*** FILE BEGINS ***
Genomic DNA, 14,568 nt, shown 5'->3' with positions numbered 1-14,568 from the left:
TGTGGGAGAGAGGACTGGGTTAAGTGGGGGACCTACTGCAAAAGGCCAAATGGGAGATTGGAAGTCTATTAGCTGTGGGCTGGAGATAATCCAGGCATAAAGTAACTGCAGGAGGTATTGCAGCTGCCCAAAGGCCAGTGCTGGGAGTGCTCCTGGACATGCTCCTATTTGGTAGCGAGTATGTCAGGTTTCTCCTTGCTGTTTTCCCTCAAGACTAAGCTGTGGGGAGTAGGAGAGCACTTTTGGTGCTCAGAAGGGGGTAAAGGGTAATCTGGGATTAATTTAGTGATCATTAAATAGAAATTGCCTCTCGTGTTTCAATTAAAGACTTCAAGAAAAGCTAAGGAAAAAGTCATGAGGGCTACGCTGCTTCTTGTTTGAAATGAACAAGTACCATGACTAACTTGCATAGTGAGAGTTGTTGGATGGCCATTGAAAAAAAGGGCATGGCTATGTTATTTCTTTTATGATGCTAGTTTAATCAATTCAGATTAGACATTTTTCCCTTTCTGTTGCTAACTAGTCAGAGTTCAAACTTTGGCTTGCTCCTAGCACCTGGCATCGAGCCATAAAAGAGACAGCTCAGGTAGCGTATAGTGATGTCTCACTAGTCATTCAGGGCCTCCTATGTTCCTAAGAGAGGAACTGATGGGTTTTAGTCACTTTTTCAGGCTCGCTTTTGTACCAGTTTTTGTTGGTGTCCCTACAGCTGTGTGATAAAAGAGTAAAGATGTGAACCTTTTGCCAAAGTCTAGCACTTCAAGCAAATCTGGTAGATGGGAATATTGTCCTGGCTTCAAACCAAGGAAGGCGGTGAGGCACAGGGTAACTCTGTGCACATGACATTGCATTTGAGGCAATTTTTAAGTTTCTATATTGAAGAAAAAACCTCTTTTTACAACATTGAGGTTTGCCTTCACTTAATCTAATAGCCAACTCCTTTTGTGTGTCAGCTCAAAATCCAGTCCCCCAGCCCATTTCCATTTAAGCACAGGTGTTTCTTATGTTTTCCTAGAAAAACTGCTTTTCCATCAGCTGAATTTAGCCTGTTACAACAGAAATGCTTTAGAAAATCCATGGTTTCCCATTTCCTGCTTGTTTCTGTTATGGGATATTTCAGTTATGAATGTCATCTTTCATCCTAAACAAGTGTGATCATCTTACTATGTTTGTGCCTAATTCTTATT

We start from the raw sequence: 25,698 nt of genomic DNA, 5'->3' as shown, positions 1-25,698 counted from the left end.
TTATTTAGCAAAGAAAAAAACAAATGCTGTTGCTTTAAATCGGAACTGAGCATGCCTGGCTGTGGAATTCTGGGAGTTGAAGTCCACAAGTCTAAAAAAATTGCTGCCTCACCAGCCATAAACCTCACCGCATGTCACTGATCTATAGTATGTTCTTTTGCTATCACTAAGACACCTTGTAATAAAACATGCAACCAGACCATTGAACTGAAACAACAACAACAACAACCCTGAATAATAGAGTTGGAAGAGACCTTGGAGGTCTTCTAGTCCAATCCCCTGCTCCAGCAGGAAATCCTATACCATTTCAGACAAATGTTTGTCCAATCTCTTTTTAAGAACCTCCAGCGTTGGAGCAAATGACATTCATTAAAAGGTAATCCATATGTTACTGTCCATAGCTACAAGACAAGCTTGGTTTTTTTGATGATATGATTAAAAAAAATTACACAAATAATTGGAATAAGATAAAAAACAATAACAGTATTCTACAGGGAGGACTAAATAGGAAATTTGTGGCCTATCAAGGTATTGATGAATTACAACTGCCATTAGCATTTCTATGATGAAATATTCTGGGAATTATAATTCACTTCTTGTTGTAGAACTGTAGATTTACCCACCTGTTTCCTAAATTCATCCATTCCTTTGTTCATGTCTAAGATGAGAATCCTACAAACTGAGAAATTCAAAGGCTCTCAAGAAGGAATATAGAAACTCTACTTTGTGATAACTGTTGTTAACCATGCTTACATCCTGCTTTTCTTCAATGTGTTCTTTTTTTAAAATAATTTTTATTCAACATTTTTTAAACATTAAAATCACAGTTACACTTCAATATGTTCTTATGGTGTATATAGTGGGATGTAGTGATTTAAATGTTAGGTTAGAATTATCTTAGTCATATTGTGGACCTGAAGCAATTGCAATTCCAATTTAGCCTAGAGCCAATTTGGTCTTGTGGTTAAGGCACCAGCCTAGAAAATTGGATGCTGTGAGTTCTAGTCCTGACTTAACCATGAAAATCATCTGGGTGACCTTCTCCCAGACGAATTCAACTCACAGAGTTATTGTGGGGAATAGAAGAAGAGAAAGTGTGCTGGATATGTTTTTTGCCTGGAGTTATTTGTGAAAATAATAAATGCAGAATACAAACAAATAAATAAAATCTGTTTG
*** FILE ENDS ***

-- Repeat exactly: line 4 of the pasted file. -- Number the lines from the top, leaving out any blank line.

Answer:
TTATTTAGCAAAGAAAAAAACAAATGCTGTTGCTTTAAATCGGAACTGAGCATGCCTGGCTGTGGAATTCTGGGAGTTGAAGTCCACAAGTCTAAAAAAATTGCTGCCTCACCAGCCATAAACCTCACCGCATGTCACTGATCTATAGTATGTTCTTTTGCTATCACTAAGACACCTTGTAATAAAACATGCAACCAGACCATTGAACTGAAACAACAACAACAACAACCCTGAATAATAGAGTTGGAAGAGACCTTGGAGGTCTTCTAGTCCAATCCCCTGCTCCAGCAGGAAATCCTATACCATTTCAGACAAATGTTTGTCCAATCTCTTTTTAAGAACCTCCAGCGTTGGAGCAAATGACATTCATTAAAAGGTAATCCATATGTTACTGTCCATAGCTACAAGACAAGCTTGGTTTTTTTGATGATATGATTAAAAAAAATTACACAAATAATTGGAATAAGATAAAAAACAATAACAGTATTCTACAGGGAGGACTAAATAGGAAATTTGTGGCCTATCAAGGTATTGATGAATTACAACTGCCATTAGCATTTCTATGATGAAATATTCTGGGAATTATAATTCACTTCTTGTTGTAGAACTGTAGATTTACCCACCTGTTTCCTAAATTCATCCATTCCTTTGTTCATGTCTAAGATGAGAATCCTACAAACTGAGAAATTCAAAGGCTCTCAAGAAGGAATATAGAAACTCTACTTTGTGATAACTGTTGTTAACCATGCTTACATCCTGCTTTTCTTCAATGTGTTCTTTTTTTAAAATAATTTTTATTCAACATTTTTTAAACATTAAAATCACAGTTACACTTCAATATGTTCTTATGGTGTATATAGTGGGATGTAGTGATTTAAATGTTAGGTTAGAATTATCTTAGTCATATTGTGGACCTGAAGCAATTGCAATTCCAATTTAGCCTAGAGCCAATTTGGTCTTGTGGTTAAGGCACCAGCCTAGAAAATTGGATGCTGTGAGTTCTAGTCCTGACTTAACCATGAAAATCATCTGGGTGACCTTCTCCCAGACGAATTCAACTCACAGAGTTATTGTGGGGAATAGAAGAAGAGAAAGTGTGCTGGATATGTTTTTTGCCTGGAGTTATTTGTGAAAATAATAAATGCAGAATACAAACAAATAAATAAAATCTGTTTG